Of course, this doesn't quite explain how or when batik arrived in Africa. The Dutch researcher Ineke van Kessel suggests that the fabrics arrived from India to West Africa by land, not sea, via ancient trans-Saharan routes. Local populations, such as Yoruba in Nigeria , have incorporated aspects of wax printing into their traditional textiles and, little by little, the trend has taken hold.

Batik in West Africa - Kingdom of Africa

When the Dutch and English began to roam the coast of West Africa in the 17th century, they brought their wax (wax batiks) and non-wax (roller printing) fabrics, thus targeting a local population already ready to consume them. Over time, European textile designers began to develop prints for their African market, adapting designs to each region and port.

Wax printed Batik: A lucrative business

Batik, in its original artisanal form, and its derivative, roller printing (often confusingly called roller printing). Dutch wax ) are today omnipresent and very popular in West Africa. Prints range from abstract geometry to figurative images and beyond. For many men and women, designs are a form of expression and even communication, announcing everything from their marital status and mood, to their political and religious beliefs.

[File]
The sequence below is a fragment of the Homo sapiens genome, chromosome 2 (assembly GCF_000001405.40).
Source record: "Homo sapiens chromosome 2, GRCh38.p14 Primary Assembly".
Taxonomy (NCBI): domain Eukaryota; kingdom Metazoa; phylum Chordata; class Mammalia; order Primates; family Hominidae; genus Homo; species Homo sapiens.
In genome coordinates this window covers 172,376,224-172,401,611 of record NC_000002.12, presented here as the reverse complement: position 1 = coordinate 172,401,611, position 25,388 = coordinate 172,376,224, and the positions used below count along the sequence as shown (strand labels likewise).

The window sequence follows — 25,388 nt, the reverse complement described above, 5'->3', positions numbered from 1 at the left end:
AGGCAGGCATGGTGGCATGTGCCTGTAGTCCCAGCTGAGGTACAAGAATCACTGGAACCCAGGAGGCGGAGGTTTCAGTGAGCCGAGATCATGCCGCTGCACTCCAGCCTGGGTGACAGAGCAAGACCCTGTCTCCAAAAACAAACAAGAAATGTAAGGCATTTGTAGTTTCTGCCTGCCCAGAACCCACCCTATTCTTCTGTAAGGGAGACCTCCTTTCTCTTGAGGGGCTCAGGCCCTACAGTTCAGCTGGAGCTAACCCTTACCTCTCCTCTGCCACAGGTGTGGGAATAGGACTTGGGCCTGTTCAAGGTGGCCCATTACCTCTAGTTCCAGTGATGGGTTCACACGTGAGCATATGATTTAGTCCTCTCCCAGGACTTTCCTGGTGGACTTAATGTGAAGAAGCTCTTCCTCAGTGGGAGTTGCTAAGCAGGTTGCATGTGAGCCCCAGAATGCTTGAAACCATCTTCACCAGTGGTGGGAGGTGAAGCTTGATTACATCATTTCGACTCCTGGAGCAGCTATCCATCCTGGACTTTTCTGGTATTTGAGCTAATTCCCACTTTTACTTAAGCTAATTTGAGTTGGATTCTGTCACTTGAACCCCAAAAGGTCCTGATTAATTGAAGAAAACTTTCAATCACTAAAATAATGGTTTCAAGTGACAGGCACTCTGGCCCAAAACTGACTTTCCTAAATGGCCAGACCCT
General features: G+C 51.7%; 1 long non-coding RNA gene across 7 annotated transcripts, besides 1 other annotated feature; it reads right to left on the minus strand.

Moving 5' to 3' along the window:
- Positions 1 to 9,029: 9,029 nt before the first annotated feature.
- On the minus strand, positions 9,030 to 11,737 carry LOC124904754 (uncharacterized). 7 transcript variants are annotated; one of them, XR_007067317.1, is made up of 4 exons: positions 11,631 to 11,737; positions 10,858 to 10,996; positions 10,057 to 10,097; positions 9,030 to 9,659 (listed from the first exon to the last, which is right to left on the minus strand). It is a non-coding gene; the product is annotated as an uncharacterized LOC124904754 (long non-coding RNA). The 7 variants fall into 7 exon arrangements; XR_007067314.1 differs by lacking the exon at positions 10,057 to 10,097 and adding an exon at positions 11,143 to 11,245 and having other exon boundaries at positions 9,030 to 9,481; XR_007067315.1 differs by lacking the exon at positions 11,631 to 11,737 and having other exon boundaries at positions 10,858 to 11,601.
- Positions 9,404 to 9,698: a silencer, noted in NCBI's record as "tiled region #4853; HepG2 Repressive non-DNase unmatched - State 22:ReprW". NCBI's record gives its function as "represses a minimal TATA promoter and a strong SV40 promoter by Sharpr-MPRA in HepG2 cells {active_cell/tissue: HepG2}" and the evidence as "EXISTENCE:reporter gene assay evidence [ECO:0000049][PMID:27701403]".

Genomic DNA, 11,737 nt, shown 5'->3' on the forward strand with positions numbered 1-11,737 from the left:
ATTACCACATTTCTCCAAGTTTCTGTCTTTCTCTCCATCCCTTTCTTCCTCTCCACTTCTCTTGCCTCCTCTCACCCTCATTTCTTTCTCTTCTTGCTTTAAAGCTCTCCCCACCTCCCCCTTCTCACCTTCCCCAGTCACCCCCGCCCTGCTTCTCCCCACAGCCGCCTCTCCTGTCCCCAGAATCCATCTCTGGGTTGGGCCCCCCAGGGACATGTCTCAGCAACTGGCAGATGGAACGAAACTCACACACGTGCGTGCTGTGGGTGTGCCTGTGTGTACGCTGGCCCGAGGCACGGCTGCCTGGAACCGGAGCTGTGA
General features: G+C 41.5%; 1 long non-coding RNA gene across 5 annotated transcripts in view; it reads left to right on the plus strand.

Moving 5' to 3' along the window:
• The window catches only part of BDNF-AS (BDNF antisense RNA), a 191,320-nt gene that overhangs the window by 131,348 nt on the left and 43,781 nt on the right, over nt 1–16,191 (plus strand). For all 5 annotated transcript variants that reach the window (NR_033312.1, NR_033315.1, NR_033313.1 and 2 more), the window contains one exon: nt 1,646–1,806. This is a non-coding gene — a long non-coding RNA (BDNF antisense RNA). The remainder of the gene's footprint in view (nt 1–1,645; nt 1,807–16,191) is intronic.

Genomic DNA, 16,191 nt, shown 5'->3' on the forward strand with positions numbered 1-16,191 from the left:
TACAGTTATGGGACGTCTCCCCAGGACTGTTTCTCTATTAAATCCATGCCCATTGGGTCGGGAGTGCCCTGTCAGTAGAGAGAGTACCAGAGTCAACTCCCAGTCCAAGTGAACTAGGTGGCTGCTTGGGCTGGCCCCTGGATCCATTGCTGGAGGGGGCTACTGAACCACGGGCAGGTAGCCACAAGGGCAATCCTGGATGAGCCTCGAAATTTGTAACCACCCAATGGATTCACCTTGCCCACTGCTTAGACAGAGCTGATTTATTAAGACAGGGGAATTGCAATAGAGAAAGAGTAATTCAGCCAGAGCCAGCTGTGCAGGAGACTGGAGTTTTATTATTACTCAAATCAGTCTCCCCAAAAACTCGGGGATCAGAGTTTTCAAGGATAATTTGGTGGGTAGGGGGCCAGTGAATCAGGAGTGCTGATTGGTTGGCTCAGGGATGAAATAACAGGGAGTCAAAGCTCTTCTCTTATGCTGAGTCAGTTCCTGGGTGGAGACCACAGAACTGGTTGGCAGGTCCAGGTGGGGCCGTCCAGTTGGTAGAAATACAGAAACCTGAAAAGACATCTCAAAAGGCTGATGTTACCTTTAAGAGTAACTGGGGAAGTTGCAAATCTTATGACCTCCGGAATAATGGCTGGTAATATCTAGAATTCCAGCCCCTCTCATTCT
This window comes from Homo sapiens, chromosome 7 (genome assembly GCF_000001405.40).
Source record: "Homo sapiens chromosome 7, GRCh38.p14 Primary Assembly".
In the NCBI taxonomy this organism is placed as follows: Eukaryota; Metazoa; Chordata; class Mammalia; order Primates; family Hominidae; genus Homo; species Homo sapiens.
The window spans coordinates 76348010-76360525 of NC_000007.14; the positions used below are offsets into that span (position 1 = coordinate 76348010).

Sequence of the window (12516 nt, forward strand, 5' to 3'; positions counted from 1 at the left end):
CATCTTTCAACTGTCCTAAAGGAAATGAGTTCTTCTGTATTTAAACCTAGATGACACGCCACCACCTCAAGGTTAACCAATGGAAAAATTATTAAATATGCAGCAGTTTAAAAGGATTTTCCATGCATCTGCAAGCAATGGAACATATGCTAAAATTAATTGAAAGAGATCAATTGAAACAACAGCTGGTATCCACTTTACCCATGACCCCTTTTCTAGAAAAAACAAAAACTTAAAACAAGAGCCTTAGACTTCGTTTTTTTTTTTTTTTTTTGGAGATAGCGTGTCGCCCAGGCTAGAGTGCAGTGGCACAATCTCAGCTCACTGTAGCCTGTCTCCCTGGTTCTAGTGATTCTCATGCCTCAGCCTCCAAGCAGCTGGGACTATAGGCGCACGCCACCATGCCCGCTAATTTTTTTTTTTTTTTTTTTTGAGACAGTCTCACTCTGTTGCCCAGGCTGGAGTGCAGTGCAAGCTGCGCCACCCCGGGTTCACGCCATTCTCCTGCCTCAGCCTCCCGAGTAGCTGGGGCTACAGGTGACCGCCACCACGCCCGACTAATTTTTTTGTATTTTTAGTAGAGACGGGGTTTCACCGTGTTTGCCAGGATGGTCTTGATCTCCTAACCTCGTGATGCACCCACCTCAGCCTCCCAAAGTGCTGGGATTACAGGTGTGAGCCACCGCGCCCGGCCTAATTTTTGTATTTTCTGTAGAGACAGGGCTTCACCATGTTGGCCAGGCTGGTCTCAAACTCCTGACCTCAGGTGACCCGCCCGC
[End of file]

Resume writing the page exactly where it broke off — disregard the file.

batik wax fabric- Kingdom of Africa

Until the 1960s, most fabrics wax were still produced in Europe, but in the post-colonial era, everything changed. THE Ghana features three of the best wax print makers from Africa: Woodin , GTP (sister of Vlisco in Holland) and ATL (sister of ABC textiles in Manchester). Unfortunately, legal and illegal Chinese and Nigerian copies have flooded the markets in recent times, and many, (especially GTP), have suffered severely.


Batik is a wax-resistant dyeing technique that originated in Indonesia. A design is printed or drawn on plain cotton fabric using melted wax. The fabric is then dyed and the parts of the design, which are covered with wax, are protected. Once the wax is removed, the original background color of the fabric is made visible where the wax was previously.

The Batik technique - dyeing - Kingdom of Africa

A traditional batik making workshop in Ghana, West Africa, where the sponge block designs are created to print the wax onto the fabric before the dyeing process.